Have you been stuck at home with nothing much to do? Life is too short to be bored. You may not know, but there are more things you can do without going out. One that is worthwhile and will be of good use in the future is learning survival skills.
Although some of these practical skills may be learned indoors, these are best mastered outdoors for safety purposes and the natural setting that resembles the wilderness. Now, head on out to your yard for a survival learning mission:
Knots are essential for many things. You could use it to secure food packs, put the parts of a shelter or makeshift tools together, or even keep a bandage on a wound. Knowing how to undo or release yourself from knots is also practical in the worst case that you are held captive by ill-willed people.
To practice, you could use any rope that you have on hand. The following are the most useful knots you could learn:
- Square Knot — This knot is also known as the reef knot because sailors use it to tie down a boat’s sail when it gets windy. It’s done by twisting the ends of the rope and pulling them together. The ends can then be knotted once more before tightening. This knot, which is easy to undo, is typically used to keep a bandage on an open wound.
- TautlineHitch Knot — This knot is specifically for holding a tent to the ground. This is done by making a turn around one of your tent’s legs. It’s also the equivalent of making a “Q” shape with the rope’s end with the remaining length. Coil the end of the rope two times around the opposite line. Then, make another “Q” shape behind the first one with the remaining length of the rope. Pull the end up from underneath and tighten the loops together. The loops you have created should act as a bolt to a screw that could tighten or loosen around your tent’s foot.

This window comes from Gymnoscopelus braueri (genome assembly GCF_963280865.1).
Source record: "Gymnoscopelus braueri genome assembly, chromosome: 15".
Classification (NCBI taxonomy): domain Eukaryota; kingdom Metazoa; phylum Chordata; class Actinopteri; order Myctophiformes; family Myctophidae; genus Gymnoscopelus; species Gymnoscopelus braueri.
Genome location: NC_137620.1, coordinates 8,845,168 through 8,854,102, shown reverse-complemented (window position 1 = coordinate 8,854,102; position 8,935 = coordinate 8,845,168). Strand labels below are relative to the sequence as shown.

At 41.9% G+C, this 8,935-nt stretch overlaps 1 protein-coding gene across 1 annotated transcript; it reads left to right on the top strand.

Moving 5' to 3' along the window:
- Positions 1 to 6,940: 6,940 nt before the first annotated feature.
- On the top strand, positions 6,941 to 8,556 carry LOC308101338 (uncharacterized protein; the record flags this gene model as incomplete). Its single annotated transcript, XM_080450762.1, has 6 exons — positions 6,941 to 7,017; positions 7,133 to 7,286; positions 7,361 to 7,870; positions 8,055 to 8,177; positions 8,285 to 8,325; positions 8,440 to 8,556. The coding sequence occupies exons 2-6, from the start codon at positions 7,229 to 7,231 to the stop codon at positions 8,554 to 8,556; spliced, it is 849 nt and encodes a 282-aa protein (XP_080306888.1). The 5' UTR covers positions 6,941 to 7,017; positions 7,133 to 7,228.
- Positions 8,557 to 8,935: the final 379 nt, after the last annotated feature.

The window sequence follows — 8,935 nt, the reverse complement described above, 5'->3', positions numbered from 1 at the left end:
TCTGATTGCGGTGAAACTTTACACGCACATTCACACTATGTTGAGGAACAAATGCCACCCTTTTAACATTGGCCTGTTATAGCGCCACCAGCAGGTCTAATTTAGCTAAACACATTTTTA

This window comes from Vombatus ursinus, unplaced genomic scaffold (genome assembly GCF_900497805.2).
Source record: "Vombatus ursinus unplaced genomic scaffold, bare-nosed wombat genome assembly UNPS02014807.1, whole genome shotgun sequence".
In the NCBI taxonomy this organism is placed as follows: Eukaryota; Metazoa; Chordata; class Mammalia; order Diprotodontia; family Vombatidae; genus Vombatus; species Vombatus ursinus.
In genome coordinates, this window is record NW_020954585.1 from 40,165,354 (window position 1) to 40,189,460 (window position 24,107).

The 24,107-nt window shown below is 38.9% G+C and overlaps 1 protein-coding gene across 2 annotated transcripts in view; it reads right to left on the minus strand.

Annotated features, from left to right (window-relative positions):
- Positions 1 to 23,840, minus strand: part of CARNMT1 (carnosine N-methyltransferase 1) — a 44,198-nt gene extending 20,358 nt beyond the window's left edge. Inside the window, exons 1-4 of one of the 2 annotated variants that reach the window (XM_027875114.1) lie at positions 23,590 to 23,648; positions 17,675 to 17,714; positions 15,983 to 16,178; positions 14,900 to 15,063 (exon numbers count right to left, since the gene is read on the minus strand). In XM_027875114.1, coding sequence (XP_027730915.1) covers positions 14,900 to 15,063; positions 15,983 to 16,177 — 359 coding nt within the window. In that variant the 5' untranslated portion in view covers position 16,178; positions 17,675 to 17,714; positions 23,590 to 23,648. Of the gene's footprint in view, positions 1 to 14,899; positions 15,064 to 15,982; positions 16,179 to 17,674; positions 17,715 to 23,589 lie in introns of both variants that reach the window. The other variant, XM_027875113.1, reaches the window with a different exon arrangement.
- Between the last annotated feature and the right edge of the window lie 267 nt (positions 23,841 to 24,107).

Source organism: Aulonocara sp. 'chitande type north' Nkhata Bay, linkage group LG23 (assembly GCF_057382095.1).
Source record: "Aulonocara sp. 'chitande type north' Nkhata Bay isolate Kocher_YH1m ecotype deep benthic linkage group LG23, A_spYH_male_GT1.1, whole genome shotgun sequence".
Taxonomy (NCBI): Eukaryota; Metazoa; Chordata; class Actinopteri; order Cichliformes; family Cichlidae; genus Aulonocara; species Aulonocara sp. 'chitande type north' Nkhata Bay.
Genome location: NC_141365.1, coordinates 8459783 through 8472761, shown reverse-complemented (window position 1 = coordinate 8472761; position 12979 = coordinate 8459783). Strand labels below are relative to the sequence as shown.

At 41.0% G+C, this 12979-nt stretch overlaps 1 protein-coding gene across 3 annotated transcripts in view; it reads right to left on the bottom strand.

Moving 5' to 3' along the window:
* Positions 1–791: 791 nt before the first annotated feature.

- Bowline Knot — This knot, which has a loop that can be grabbed, is used for fire or flood rescues. This is done by first creating a tiny loop on one side of the rope’s length and then inserting the opposite side underneath the loop. The same end is then crossed against the free line. After which, it is inserted into the same loop initially created. Tighten the knot making sure to leave a loop underneath and that an adequate length of the rope remains above it.
Many injuries involve exposed bloodstreams and dislocated joints or bones, which you don’t necessarily have at the moment, and so physically practicing the first aid for these is impractical. What you can do, instead, is watch videos that demonstrate the correct procedures. You can learn how to apply a bandage around a broken arm or leg, a bleeding hand or head. Also, you can learn how to deal with common outdoor injuries like insect bites, sprains, burns, or frostbites.
To survive in the wild, knowing how to protect yourself isn’t enough. You also have to develop agility and speed to mobilize your body and escape potential harm. Achieve this by engaging in cardiovascular and muscle-building exercises. Regain your balance by performing core exercises. You don’t need expensive equipment. Make do with water-filled plastic bottles, stone markers on the ground, and a yoga mat.
Learning How to Shoot
Knowing how to shoot a gun may come in handy in situations requiring you to hunt for game or defend yourself from an assailant. Learning shooting skills involves hitting targets and knowing how to handle, load, and unload a gun. Otherwise, you can harm yourself. To make your yard safe for shooting practices, make sure to hire a company that specializes in building shooting ranges.
Creating a Makeshift Shelter
To protect yourself from the elements at night, you have to know how to build a temporary shelter and use the available materials around you. For practice, use scrap materials like tarpaulin or old posters. What’s important is you can build a durable teepee made of sturdy tree branches. Also, to add a layer of protection around your dwelling, you could learn to create a fire using natural materials like tinder, flint, and steel.
You never know when you might go on an offroad trip and run out of gas along the way. Or worse, you can be stranded on a deserted island. If this ever happens, you can expect that food is accessible only if you know how to look for it. You might encounter a territorial predator, but you cannot call for immediate rescue. No place in the world is ever safe, but you can take measures to dodge danger wisely.